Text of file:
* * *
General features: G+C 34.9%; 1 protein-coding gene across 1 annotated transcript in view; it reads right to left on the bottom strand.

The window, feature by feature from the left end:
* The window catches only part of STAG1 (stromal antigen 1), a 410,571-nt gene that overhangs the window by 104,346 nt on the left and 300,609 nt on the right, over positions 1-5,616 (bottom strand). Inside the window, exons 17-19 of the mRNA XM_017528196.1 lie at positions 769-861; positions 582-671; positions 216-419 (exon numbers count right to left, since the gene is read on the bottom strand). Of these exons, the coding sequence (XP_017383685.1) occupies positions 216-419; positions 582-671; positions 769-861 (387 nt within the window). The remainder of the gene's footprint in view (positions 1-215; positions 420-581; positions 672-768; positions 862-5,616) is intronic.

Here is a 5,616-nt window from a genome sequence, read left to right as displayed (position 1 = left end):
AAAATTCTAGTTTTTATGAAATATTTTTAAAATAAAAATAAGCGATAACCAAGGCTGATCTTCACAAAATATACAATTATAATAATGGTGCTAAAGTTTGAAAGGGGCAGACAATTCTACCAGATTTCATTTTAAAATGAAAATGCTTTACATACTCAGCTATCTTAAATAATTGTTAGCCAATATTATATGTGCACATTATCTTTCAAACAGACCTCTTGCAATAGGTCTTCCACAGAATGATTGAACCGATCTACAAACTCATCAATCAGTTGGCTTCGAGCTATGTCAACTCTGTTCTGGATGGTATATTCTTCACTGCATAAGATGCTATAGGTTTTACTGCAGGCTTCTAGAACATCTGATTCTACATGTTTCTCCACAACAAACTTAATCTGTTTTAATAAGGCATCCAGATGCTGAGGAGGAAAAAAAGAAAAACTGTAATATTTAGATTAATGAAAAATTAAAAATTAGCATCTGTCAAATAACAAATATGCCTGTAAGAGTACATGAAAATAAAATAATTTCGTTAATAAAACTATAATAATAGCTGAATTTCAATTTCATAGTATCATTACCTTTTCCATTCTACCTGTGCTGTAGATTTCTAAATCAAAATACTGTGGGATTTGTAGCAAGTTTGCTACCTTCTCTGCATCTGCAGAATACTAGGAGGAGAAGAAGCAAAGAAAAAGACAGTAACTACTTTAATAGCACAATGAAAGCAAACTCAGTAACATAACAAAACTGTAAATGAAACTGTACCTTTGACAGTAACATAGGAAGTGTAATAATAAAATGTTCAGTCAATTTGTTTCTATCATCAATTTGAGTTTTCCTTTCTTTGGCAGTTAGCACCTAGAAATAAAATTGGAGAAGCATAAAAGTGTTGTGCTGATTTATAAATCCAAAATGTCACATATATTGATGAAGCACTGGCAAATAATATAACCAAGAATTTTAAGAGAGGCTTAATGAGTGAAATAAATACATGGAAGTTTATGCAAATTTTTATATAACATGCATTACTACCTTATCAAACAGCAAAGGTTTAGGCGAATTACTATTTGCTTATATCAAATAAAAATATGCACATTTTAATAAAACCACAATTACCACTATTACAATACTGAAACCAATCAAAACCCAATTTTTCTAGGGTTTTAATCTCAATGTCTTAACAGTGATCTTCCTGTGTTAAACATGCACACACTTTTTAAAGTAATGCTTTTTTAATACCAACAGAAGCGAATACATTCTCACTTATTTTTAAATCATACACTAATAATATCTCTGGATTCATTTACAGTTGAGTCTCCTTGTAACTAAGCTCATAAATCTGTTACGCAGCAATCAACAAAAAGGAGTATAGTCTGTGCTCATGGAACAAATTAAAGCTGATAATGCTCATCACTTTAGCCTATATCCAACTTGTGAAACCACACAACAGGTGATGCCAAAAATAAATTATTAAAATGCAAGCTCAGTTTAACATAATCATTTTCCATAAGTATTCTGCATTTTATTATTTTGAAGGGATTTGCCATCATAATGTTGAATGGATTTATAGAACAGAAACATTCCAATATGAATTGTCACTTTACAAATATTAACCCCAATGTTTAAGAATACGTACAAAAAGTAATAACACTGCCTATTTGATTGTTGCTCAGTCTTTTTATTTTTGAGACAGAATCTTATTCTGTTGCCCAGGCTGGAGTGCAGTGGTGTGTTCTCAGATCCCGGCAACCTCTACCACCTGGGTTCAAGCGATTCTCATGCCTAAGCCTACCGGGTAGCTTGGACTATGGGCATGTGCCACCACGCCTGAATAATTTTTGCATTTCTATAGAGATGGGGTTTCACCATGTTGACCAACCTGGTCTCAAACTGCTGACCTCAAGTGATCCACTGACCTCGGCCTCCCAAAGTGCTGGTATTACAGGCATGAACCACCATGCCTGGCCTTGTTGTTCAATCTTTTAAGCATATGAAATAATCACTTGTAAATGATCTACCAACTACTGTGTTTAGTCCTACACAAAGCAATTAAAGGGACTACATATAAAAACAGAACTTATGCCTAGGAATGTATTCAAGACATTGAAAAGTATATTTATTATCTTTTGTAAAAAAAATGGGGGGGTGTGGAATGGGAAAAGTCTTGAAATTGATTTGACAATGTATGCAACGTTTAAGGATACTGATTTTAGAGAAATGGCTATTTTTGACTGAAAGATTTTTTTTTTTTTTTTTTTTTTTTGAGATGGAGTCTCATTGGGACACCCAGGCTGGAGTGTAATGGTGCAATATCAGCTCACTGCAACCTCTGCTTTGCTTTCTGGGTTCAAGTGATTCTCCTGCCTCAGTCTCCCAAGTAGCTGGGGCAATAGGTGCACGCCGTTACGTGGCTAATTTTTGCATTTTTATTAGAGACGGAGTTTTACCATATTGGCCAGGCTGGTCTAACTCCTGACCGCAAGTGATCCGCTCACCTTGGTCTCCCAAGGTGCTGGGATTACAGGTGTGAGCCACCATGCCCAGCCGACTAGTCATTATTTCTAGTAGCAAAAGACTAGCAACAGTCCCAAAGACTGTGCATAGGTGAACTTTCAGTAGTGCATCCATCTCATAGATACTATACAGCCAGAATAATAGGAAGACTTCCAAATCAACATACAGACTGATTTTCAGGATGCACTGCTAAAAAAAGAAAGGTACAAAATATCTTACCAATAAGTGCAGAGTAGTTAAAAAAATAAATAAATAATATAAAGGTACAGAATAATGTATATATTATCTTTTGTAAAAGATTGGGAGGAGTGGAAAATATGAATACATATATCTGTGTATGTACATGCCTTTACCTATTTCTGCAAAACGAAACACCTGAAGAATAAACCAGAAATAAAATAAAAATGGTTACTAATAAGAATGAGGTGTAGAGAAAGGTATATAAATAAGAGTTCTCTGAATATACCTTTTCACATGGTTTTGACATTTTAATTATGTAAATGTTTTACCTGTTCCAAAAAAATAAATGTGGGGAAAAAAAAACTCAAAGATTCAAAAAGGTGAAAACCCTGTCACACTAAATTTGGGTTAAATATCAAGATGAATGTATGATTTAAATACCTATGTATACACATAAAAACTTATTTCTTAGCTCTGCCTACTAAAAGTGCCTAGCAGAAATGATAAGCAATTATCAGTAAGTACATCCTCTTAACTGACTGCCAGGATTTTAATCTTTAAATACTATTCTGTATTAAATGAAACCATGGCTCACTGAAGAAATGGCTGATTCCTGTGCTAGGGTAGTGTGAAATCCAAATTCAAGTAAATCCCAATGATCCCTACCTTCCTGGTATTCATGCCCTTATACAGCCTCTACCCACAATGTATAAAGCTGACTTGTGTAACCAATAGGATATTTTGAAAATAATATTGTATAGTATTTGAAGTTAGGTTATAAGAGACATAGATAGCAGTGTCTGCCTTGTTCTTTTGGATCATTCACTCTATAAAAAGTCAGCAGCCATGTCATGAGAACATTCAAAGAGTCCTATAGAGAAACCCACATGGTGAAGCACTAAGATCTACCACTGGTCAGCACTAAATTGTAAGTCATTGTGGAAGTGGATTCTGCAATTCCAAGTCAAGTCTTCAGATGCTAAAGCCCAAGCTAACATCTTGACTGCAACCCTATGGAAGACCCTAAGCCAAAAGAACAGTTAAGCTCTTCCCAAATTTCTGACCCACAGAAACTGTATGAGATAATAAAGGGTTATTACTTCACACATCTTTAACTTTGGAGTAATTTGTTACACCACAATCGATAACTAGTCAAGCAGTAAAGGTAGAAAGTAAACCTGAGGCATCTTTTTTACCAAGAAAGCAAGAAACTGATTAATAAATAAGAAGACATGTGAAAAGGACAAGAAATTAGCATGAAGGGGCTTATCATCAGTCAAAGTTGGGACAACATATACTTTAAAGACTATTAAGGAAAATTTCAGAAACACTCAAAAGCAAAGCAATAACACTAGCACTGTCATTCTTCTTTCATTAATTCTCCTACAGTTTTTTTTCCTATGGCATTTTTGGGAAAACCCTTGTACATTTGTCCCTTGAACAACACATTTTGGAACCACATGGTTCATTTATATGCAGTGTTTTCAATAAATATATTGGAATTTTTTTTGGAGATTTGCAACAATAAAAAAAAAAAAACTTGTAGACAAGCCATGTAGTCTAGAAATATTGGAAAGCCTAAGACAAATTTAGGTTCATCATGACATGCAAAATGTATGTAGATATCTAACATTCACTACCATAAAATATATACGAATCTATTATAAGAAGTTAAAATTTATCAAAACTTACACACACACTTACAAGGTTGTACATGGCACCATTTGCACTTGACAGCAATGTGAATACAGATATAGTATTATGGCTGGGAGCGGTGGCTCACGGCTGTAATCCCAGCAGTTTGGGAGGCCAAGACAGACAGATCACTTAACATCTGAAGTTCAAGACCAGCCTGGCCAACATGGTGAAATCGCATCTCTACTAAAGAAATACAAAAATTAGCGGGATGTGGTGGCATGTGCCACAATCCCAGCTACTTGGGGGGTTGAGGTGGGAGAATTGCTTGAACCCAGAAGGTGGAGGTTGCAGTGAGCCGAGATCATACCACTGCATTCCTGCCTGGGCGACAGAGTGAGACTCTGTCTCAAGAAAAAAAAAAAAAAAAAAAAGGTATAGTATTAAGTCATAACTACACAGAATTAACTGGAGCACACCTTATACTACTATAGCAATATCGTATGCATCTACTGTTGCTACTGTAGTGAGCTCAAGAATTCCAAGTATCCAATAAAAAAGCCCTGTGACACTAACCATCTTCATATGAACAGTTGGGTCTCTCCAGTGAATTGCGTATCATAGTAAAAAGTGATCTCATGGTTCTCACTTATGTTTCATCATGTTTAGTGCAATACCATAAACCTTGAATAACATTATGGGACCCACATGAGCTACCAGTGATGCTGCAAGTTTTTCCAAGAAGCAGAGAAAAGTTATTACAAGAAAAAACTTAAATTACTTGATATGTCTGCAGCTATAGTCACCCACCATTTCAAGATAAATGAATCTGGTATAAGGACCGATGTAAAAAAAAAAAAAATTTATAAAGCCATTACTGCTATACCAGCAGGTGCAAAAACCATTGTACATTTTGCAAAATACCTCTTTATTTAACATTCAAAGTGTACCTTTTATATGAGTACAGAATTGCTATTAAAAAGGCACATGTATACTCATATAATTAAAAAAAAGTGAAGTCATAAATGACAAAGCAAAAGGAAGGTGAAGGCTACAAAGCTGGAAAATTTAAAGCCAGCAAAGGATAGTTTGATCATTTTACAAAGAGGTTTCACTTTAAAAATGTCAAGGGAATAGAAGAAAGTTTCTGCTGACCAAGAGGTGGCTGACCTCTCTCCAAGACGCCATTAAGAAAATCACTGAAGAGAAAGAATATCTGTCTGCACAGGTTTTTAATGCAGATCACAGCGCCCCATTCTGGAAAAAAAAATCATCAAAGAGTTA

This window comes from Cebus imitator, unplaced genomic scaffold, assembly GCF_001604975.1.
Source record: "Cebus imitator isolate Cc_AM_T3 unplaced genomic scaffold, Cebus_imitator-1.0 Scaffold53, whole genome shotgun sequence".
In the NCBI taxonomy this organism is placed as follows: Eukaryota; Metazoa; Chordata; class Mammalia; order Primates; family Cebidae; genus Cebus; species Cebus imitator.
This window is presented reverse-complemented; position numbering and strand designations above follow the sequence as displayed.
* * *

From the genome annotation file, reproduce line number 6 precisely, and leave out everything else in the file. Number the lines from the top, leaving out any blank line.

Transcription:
This window comes from Cebus imitator, unplaced genomic scaffold, assembly GCF_001604975.1.